A guide to technical rubber manufacturing terms:
Abrasion: the surface loss of material due to frictional forces.
Abrasion Resistance: the resistance of a material to loss of surface particle due to frictional forces.
Blister: a cavity or sac that deforms the surface of a material.
Cell: a single small cavity surrounded partially or completely by walls.
Cellular Material: a generic term for materials containing many cells (either open, closed or both) dispersed throughout the mass.
Cellular Rubbers: a cellular material made of rubber. Cellular rubber products all contain cells or small hollow receptacles. The cells may either be open and interconnecting, or closed and not interconnecting.
Closed Cell: a cell totally enclosed by its walls and hence not interconnecting with other cells.
Collapse: inadvertent densification of a cellular material during its manufacture resulting from breakdown of its cellular structure.
Compound: an intimate mixture of a polymer with all the ingredients necessary for the finished article.
Compression Deflection: PSI to compress lab slab a specified percentage of overall height, normally 25%.
Compression Set: the residual deformation after removal of the force that has subjected the specimen to compression.
Crazing a surface effect on rubber articles characterized by many minute cracks.
Cure: the act of vulcanization. See vulcanization.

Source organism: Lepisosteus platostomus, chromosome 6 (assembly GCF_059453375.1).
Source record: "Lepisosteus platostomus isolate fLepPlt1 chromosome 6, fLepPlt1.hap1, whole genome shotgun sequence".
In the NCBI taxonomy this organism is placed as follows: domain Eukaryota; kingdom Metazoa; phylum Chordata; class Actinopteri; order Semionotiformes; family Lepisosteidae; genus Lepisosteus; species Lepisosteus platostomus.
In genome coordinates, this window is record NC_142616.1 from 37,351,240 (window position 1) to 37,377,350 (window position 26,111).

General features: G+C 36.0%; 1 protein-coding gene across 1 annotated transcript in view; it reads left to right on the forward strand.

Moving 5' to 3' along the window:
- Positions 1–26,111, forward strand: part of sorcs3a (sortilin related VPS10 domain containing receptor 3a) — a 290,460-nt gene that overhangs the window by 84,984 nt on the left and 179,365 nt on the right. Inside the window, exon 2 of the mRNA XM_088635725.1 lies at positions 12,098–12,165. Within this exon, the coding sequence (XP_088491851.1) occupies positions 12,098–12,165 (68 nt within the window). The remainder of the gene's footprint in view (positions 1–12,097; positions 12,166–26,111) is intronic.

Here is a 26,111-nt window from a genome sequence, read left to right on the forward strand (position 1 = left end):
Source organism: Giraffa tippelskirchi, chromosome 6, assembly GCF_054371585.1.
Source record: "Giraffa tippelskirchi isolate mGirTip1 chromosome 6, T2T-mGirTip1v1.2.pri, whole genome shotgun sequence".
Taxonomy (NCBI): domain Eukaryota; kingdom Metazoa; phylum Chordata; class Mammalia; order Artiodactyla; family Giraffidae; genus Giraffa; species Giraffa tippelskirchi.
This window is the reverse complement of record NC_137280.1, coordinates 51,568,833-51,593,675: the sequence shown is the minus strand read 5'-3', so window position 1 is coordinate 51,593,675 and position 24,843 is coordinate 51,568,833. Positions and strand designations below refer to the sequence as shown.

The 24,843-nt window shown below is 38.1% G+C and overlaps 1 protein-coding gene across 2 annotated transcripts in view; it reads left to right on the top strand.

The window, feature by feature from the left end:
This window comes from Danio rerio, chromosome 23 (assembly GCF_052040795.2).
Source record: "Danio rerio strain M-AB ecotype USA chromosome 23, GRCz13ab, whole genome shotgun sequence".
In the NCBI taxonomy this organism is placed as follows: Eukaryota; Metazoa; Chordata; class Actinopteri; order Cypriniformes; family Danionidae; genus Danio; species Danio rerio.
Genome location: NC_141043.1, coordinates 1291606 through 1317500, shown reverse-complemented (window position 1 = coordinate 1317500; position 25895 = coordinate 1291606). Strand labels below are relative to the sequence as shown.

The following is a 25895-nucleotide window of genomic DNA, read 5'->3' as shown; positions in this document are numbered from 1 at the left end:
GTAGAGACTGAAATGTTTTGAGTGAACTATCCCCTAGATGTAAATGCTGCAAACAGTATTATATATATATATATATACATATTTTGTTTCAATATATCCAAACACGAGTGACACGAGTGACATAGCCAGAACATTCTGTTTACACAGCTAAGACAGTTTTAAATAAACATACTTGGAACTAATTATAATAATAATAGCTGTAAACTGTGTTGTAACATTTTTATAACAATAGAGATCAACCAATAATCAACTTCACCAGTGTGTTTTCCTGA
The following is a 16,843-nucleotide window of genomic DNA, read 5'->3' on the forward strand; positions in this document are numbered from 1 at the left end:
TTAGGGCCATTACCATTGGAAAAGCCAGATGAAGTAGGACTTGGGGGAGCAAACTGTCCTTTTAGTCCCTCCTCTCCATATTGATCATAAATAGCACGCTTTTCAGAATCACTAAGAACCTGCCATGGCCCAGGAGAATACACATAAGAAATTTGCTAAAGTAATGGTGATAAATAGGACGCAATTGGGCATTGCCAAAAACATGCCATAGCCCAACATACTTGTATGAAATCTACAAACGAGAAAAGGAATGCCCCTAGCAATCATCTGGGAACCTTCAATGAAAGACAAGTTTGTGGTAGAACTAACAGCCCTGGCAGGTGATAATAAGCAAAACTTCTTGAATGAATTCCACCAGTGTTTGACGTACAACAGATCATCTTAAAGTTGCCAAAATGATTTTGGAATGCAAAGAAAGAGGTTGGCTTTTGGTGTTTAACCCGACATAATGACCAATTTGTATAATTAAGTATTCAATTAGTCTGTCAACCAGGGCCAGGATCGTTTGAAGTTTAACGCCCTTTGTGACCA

Durometer: an instrument for measuring the hardness of vulcanized rubber or plastic. Shore 00 scale is for sponge, Shore A for dense/solid.
Durometer Hardness: an arbitrary numbering scale that indicates the resistance to the indenter point of the durometer. High values indicate harder materials.
Expanded Rubber: Cellular Rubber having closed cells made from a solid rubber compound.
Open Cell: a cell not totally enclosed by its walls and hence interconnecting with other cells.
Ozone Cracking: the surface cracks, checks or crazing caused by exposure to an atmosphere containing ozone.
Post Cure: heat or radiation treatment to which a cured or partially cured rubber is subjected to enhance one or more properties.
Rebound: a measure of the resilience, usually as the percentage of vertical return of a body that has fallen and bounced.
Rubber: a material that is capable of recovering from large deformations quickly and forcibly, and can be, or already is, modified to a state in which it is essentially insoluble (but can swell) in boiling solvent, such as benzene, methyl ethyl, ketone and ethanol-toluene isotope. Set strain remaining after complete release of the load producing the deformation.
Shelf Aging: the time an unvulcanized rubber stock can be stored without losing any of its processing or curing properties.
Shore Hardness: see durometer hardness. Skin a relatively dense layer at the surface of a cellular material.
Sponge Rubber: cellular rubber consisting predominantly of open cells made from a solid rubber compound.
Substrate: a material upon the surface of which an adhesive is applied for any purpose such as bonding or coating.
Tear Strength: the maximum load required to tear apart a specified specimen, the load acting substantially parallel to the major axis of the test specimen.
Tensile Strength: the maximum tensile stress applied during stretching a specimen to rupture.
Vulcanizate: preferably used to denote the product of vulcanization, without reference to its shape or form.
Vulcanization: an irreversible process during which a rubber compound through a change in its chemical structure (for example: cross-linking) becomes less plastic and more resistant to swelling by organic liquids and elastic properties are conferred, improved or extended over a greater range of temperature.
Weathering: the surface deterioration of a rubber article during outdoor exposure, such as checking, cracking, crazing or chalking.